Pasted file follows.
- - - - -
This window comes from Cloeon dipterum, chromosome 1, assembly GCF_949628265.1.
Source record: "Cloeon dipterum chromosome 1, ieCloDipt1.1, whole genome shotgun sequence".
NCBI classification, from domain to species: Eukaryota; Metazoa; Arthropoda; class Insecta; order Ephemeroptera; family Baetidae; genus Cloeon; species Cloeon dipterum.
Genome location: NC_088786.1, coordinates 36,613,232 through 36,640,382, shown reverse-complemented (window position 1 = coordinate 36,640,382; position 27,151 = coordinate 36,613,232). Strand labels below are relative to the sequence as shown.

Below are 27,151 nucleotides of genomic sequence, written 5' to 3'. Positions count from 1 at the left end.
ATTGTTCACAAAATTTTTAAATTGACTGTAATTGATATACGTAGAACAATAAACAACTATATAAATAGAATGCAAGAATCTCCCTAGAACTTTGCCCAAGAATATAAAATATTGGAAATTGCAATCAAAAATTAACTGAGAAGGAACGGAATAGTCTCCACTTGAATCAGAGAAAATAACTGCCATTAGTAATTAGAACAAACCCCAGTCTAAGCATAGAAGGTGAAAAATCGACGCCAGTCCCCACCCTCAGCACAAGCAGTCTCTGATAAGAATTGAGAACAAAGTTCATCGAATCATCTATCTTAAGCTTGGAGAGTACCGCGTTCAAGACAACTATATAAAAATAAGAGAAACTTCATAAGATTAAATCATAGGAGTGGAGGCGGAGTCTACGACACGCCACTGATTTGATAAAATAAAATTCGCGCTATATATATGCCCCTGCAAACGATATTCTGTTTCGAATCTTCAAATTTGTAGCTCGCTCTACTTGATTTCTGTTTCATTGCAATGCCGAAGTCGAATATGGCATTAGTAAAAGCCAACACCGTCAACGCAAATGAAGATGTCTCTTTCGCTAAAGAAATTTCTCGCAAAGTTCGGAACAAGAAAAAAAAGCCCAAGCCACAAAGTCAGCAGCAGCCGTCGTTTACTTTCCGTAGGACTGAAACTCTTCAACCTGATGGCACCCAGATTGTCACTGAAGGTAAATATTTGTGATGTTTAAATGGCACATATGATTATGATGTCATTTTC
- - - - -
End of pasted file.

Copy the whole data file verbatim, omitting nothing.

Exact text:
This window comes from Cloeon dipterum, chromosome 1, assembly GCF_949628265.1.
Source record: "Cloeon dipterum chromosome 1, ieCloDipt1.1, whole genome shotgun sequence".
NCBI classification, from domain to species: Eukaryota; Metazoa; Arthropoda; class Insecta; order Ephemeroptera; family Baetidae; genus Cloeon; species Cloeon dipterum.
Genome location: NC_088786.1, coordinates 36,613,232 through 36,640,382, shown reverse-complemented (window position 1 = coordinate 36,640,382; position 27,151 = coordinate 36,613,232). Strand labels below are relative to the sequence as shown.

Below are 27,151 nucleotides of genomic sequence, written 5' to 3'. Positions count from 1 at the left end.
ATTGTTCACAAAATTTTTAAATTGACTGTAATTGATATACGTAGAACAATAAACAACTATATAAATAGAATGCAAGAATCTCCCTAGAACTTTGCCCAAGAATATAAAATATTGGAAATTGCAATCAAAAATTAACTGAGAAGGAACGGAATAGTCTCCACTTGAATCAGAGAAAATAACTGCCATTAGTAATTAGAACAAACCCCAGTCTAAGCATAGAAGGTGAAAAATCGACGCCAGTCCCCACCCTCAGCACAAGCAGTCTCTGATAAGAATTGAGAACAAAGTTCATCGAATCATCTATCTTAAGCTTGGAGAGTACCGCGTTCAAGACAACTATATAAAAATAAGAGAAACTTCATAAGATTAAATCATAGGAGTGGAGGCGGAGTCTACGACACGCCACTGATTTGATAAAATAAAATTCGCGCTATATATATGCCCCTGCAAACGATATTCTGTTTCGAATCTTCAAATTTGTAGCTCGCTCTACTTGATTTCTGTTTCATTGCAATGCCGAAGTCGAATATGGCATTAGTAAAAGCCAACACCGTCAACGCAAATGAAGATGTCTCTTTCGCTAAAGAAATTTCTCGCAAAGTTCGGAACAAGAAAAAAAAGCCCAAGCCACAAAGTCAGCAGCAGCCGTCGTTTACTTTCCGTAGGACTGAAACTCTTCAACCTGATGGCACCCAGATTGTCACTGAAGGTAAATATTTGTGATGTTTAAATGGCACATATGATTATGATGTCATTTTC